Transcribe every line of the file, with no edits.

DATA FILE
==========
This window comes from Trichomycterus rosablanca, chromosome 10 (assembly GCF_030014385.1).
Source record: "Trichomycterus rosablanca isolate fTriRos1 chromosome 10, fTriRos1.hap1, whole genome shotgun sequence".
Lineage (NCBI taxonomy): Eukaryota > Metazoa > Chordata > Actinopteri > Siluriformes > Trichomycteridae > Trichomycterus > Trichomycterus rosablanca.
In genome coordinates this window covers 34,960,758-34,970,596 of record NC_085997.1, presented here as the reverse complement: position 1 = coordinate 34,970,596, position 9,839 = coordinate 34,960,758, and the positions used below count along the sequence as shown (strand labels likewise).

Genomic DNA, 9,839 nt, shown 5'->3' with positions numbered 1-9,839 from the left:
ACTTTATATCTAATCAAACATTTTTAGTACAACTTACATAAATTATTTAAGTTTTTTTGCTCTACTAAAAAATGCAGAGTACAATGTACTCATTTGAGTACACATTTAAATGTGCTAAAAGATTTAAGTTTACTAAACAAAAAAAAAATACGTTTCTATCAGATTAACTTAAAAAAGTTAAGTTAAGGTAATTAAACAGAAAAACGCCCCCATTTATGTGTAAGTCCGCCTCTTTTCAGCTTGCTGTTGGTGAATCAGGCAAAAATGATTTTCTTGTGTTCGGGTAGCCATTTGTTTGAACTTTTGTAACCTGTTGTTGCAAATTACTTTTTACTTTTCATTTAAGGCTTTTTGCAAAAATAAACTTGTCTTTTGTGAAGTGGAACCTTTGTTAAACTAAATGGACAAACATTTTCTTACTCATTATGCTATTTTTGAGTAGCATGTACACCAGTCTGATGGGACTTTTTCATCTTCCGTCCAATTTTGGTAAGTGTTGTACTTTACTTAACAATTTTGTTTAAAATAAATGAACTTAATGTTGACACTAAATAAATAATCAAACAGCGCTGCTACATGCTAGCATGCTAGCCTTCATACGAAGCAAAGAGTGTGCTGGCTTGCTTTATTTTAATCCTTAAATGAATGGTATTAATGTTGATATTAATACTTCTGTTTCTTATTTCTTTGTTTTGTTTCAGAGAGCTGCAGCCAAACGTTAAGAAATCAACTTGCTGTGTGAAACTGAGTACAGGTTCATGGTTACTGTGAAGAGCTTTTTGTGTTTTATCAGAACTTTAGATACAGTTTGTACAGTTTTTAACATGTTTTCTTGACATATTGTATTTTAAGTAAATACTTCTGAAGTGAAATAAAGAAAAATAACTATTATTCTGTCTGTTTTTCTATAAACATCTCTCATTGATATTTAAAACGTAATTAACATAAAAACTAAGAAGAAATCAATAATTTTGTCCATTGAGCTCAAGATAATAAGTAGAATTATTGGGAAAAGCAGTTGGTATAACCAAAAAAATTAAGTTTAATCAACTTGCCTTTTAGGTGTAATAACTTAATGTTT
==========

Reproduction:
This window comes from Trichomycterus rosablanca, chromosome 10 (assembly GCF_030014385.1).
Source record: "Trichomycterus rosablanca isolate fTriRos1 chromosome 10, fTriRos1.hap1, whole genome shotgun sequence".
Lineage (NCBI taxonomy): Eukaryota > Metazoa > Chordata > Actinopteri > Siluriformes > Trichomycteridae > Trichomycterus > Trichomycterus rosablanca.
In genome coordinates this window covers 34,960,758-34,970,596 of record NC_085997.1, presented here as the reverse complement: position 1 = coordinate 34,970,596, position 9,839 = coordinate 34,960,758, and the positions used below count along the sequence as shown (strand labels likewise).

Genomic DNA, 9,839 nt, shown 5'->3' with positions numbered 1-9,839 from the left:
ACTTTATATCTAATCAAACATTTTTAGTACAACTTACATAAATTATTTAAGTTTTTTTGCTCTACTAAAAAATGCAGAGTACAATGTACTCATTTGAGTACACATTTAAATGTGCTAAAAGATTTAAGTTTACTAAACAAAAAAAAAATACGTTTCTATCAGATTAACTTAAAAAAGTTAAGTTAAGGTAATTAAACAGAAAAACGCCCCCATTTATGTGTAAGTCCGCCTCTTTTCAGCTTGCTGTTGGTGAATCAGGCAAAAATGATTTTCTTGTGTTCGGGTAGCCATTTGTTTGAACTTTTGTAACCTGTTGTTGCAAATTACTTTTTACTTTTCATTTAAGGCTTTTTGCAAAAATAAACTTGTCTTTTGTGAAGTGGAACCTTTGTTAAACTAAATGGACAAACATTTTCTTACTCATTATGCTATTTTTGAGTAGCATGTACACCAGTCTGATGGGACTTTTTCATCTTCCGTCCAATTTTGGTAAGTGTTGTACTTTACTTAACAATTTTGTTTAAAATAAATGAACTTAATGTTGACACTAAATAAATAATCAAACAGCGCTGCTACATGCTAGCATGCTAGCCTTCATACGAAGCAAAGAGTGTGCTGGCTTGCTTTATTTTAATCCTTAAATGAATGGTATTAATGTTGATATTAATACTTCTGTTTCTTATTTCTTTGTTTTGTTTCAGAGAGCTGCAGCCAAACGTTAAGAAATCAACTTGCTGTGTGAAACTGAGTACAGGTTCATGGTTACTGTGAAGAGCTTTTTGTGTTTTATCAGAACTTTAGATACAGTTTGTACAGTTTTTAACATGTTTTCTTGACATATTGTATTTTAAGTAAATACTTCTGAAGTGAAATAAAGAAAAATAACTATTATTCTGTCTGTTTTTCTATAAACATCTCTCATTGATATTTAAAACGTAATTAACATAAAAACTAAGAAGAAATCAATAATTTTGTCCATTGAGCTCAAGATAATAAGTAGAATTATTGGGAAAAGCAGTTGGTATAACCAAAAAAATTAAGTTTAATCAACTTGCCTTTTAGGTGTAATAACTTAATGTTT